• School returns the empty protein substitute pouch each day to evidence that it has all been taken.
  • The protein substitute is well supervised by teaching assistants. The dietitian and we as parents have spent a lot of time on this.
  • She was telling her teacher that she had drank it when she had not. The teacher just accepted the information from the child. Blood levels went high.
  • We decided to not give my son his substitute at school as this was getting missed.

4. Discussion

This is the first study to explore the views and experiences of parents and caregivers of children with PKU in school and nursery. Additionally, the care of children with and without an IHCP were studied. The responses to this questionnaire represent approximately 20% of school-aged children with PKU in the UK [9]. The experiences of parents/caregivers in relation to schools were highly variable ranging from excellent support, to care that was unsafe, potentially adversely impacting metabolic control of children with PKU. Findings from this questionnaire suggest that pre-admission school planning, health professional training of school team members, and a carefully written IHCP that is reviewed at least annually are all essential components of successful PKU management within schools.
Although every child has the right to a varied and nutritious menu in school, uptake of school meals by parents/caregivers of children with PKU was considerably lower than the general population. Only 39% of children with PKU compared with 58% to 79% of UK school aged children received school meals [10]; and 50% of parents did not utilize their child’s entitlement to free school lunches. Some parents/caregivers preferred to give their children packed lunches because of safety concerns, so they could maintain control over their child’s food. Others reported that this allowed their child to retain some anonymity about the condition because a low phenylalanine packed lunch looked like a regular packed lunch. Consequently, this situation further penalizes families with PKU by increasing their workload and expenditure on food when they are already managing a stringent and costly dietary treatment.
Parents reported numerous barriers to school meals provided by school catering services including poor food quality, inadequate variety, requirement for extra parental organization and liaison, and operational systems in meal delivery (children having to ask for their special meal, wearing lanyards, child photographs) that brought unwelcome attention to the child. When external catering services provided school lunches, greater difficulty with food provision was reported. They appeared ‘rigid’ in their approach using allergy concerns with risks of cross-contamination as reasons for not providing school meals, and refusal to use SLPF’s supplied via parents for children with PKU, despite being unprepared to purchase SLPF’s themselves due to the extra cost and their own operating procedures. This refusal and failure to provide appropriate low phenylalanine school meals is discriminatory [4]. To help children with PKU who are entitled to free school lunches but unable to utilize them, the government should consider issuing money vouchers to assist with extra food costs.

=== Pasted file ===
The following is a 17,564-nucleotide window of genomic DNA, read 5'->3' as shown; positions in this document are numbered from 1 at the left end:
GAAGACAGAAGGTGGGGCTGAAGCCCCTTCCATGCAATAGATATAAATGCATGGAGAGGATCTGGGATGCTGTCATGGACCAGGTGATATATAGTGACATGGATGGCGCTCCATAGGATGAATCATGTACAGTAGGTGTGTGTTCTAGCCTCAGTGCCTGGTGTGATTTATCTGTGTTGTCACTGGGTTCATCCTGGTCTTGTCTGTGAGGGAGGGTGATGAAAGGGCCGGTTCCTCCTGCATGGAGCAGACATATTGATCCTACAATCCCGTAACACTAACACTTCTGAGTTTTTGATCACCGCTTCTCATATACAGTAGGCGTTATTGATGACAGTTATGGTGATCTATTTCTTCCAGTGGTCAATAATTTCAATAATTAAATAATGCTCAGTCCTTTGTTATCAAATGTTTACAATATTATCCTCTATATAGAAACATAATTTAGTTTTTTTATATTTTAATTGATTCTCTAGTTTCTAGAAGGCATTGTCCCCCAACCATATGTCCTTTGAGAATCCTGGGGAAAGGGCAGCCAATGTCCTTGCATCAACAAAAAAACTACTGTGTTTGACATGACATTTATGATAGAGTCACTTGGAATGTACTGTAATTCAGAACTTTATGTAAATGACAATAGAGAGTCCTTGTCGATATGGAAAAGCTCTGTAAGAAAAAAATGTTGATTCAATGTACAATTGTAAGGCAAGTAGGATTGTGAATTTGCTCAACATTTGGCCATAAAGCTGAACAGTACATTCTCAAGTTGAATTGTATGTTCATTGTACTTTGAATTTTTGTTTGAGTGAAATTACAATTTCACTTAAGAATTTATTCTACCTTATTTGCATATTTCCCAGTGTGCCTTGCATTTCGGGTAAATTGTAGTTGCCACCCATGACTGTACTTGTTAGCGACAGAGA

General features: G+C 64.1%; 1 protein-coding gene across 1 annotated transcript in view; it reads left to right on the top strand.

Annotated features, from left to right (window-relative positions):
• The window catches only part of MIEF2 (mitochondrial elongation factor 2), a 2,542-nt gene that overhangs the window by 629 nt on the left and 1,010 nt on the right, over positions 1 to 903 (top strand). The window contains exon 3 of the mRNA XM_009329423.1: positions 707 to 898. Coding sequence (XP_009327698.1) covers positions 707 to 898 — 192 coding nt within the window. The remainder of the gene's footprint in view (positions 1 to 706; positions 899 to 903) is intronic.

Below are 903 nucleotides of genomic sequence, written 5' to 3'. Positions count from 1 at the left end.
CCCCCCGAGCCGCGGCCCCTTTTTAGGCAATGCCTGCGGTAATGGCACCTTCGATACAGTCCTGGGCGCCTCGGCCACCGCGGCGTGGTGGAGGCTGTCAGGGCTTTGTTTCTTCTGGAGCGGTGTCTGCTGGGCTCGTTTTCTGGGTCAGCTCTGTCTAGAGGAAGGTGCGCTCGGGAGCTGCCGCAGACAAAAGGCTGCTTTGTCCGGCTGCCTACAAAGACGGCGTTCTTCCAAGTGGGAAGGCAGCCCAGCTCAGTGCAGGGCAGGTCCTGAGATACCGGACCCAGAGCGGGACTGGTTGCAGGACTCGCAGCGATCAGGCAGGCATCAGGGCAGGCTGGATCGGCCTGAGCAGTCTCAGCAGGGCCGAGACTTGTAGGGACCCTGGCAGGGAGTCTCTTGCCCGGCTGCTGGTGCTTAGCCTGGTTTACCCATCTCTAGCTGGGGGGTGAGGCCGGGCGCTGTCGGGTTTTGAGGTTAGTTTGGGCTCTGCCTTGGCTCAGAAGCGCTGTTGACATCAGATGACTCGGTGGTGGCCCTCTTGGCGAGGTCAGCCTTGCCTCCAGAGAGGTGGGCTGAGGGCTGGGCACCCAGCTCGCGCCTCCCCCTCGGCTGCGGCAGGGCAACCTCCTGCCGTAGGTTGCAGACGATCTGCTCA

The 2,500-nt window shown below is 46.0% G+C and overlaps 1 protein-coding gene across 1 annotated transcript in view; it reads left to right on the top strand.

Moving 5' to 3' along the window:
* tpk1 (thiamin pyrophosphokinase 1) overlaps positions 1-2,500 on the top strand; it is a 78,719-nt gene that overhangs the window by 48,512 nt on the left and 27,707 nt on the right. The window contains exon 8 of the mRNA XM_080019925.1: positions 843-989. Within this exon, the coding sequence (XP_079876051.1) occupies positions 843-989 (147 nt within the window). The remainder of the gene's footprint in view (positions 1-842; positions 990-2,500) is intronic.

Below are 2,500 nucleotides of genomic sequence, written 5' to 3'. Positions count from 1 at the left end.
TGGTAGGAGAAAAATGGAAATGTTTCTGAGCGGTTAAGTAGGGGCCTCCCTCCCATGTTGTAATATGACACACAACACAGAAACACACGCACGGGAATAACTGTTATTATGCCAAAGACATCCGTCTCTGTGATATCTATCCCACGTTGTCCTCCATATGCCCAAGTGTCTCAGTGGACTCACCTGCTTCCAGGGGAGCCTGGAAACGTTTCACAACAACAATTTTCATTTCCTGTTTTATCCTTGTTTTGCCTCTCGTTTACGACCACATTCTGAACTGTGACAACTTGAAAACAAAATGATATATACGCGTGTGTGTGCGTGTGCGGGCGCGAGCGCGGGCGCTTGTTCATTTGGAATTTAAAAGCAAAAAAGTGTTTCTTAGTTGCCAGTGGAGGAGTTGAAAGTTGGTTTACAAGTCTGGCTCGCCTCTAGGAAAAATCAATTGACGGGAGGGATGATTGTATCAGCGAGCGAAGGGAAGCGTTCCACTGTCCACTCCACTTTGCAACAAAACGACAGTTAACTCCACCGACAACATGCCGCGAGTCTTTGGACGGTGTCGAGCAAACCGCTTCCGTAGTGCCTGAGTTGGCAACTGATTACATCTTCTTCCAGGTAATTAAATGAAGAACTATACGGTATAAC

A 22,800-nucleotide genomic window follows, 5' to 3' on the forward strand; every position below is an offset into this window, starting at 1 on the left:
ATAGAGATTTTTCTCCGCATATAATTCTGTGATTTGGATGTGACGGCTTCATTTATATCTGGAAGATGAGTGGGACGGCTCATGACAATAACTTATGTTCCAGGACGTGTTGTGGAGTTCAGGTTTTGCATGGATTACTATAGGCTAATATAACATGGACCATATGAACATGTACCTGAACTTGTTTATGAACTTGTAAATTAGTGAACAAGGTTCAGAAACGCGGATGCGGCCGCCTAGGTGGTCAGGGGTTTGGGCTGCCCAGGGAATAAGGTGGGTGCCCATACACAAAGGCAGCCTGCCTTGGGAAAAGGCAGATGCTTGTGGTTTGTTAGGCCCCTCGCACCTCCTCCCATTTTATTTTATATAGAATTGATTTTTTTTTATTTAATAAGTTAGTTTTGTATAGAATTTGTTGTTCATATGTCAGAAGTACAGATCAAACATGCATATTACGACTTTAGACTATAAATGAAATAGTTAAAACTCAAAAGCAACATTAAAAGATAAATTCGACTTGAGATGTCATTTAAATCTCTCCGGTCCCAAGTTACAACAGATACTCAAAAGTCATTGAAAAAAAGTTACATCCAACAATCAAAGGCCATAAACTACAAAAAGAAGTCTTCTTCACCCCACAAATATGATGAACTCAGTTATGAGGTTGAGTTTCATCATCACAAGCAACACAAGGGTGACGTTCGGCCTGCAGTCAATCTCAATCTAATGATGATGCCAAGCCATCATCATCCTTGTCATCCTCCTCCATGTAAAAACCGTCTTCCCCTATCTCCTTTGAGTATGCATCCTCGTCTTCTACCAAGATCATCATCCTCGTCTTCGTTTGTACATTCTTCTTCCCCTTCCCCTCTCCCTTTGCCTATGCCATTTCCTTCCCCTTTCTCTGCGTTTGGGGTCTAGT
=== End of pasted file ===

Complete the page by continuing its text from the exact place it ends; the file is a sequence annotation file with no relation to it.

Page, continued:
Around 60% of children with PKU had a written IHCP but it is unknown how this compares with use of IHCPs in other chronic health conditions. There is some data that predates the 2014 education act to suggest that only 50% of children with conditions such as diabetes, epilepsy and asthma had an IHCP [11]. Although IHCP’s are not mandatory, they helped improve care provision for children with PKU at school. Children with PKU with an IHCP were more likely to have protein substitute administration supervised, have alternative suitable low phenylalanine meals prepared, receive supervision at snack and school lunch time and receive feedback from the school staff. It was also evident that some parents worked very hard with schools, particularly at school entry to establish good care for their children. Some described setbacks, but clear management strategies with regular review of the IHCP plan helped.
IHCP’s should include information about PKU and treatment, including protein substitute (dose, time, administration, storage), snack and meal choices, protein exchanges, and the level of support needed (some secondary school children may be able to take responsibility for their own health needs). It is mandatory that schools ensure that written records are kept of all protein substitute that is administered. If a child is self-managing their protein substitute and low phenylalanine diet within secondary school, this should be clearly stated, with appropriate arrangements for monitoring, documenting who will provide any additional support, and their training needs. There should be a clear pathway with named personnel about how and from whom they can obtain help if issues arise at school. All arrangements should generate confidence for parents and pupils. The Department of Health has also produced IHCP templates which healthcare professionals and schools may find useful [3]. PKU specific templates are also available online from the UK National Society of Phenylketonuria [12].